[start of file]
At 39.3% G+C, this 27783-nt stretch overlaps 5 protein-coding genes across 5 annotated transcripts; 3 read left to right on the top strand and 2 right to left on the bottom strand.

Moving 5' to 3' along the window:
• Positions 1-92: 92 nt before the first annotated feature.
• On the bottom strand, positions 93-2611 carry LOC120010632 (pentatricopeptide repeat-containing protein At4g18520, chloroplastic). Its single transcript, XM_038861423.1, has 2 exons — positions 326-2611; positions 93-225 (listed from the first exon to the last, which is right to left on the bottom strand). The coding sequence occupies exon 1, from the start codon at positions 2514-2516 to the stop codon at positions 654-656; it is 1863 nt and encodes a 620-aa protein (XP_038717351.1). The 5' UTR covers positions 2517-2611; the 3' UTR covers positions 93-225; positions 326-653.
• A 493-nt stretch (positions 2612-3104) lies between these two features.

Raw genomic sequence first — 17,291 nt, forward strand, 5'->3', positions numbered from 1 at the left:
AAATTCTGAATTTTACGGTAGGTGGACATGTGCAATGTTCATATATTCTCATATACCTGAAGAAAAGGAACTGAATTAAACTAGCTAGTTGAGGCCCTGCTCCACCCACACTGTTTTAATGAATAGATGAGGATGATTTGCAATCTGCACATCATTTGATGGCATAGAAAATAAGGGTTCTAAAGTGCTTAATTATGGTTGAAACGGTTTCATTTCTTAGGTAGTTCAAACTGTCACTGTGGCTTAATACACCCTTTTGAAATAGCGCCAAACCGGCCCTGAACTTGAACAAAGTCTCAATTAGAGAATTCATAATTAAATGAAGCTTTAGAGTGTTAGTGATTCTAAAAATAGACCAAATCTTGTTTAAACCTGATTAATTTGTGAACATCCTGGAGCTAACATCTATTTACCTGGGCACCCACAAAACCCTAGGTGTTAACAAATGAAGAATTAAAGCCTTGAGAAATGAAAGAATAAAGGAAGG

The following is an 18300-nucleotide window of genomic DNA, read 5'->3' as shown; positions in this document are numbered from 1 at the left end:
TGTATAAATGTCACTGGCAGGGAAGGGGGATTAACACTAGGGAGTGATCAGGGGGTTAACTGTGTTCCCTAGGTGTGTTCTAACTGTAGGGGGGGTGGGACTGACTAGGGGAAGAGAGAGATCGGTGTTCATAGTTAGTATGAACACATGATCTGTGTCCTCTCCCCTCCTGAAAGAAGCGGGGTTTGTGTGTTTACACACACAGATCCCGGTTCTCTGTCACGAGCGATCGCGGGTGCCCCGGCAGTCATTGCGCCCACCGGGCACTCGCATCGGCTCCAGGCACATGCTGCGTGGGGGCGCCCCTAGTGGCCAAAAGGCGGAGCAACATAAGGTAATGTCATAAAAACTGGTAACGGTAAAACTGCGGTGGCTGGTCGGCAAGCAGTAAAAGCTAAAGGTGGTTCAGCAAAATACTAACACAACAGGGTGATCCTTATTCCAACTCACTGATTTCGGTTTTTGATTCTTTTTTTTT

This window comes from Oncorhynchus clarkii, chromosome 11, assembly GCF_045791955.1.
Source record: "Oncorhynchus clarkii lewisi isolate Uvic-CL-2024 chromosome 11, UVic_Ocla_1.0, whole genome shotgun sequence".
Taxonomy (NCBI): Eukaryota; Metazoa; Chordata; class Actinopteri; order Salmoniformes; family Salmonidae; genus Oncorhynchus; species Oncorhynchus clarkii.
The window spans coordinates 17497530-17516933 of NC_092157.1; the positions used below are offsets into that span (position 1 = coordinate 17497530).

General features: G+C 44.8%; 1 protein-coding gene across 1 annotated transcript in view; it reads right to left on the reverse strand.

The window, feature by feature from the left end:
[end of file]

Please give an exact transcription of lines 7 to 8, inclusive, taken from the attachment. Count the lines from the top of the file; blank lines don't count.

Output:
AAATTCTGAATTTTACGGTAGGTGGACATGTGCAATGTTCATATATTCTCATATACCTGAAGAAAAGGAACTGAATTAAACTAGCTAGTTGAGGCCCTGCTCCACCCACACTGTTTTAATGAATAGATGAGGATGATTTGCAATCTGCACATCATTTGATGGCATAGAAAATAAGGGTTCTAAAGTGCTTAATTATGGTTGAAACGGTTTCATTTCTTAGGTAGTTCAAACTGTCACTGTGGCTTAATACACCCTTTTGAAATAGCGCCAAACCGGCCCTGAACTTGAACAAAGTCTCAATTAGAGAATTCATAATTAAATGAAGCTTTAGAGTGTTAGTGATTCTAAAAATAGACCAAATCTTGTTTAAACCTGATTAATTTGTGAACATCCTGGAGCTAACATCTATTTACCTGGGCACCCACAAAACCCTAGGTGTTAACAAATGAAGAATTAAAGCCTTGAGAAATGAAAGAATAAAGGAAGG

The following is an 18300-nucleotide window of genomic DNA, read 5'->3' as shown; positions in this document are numbered from 1 at the left end: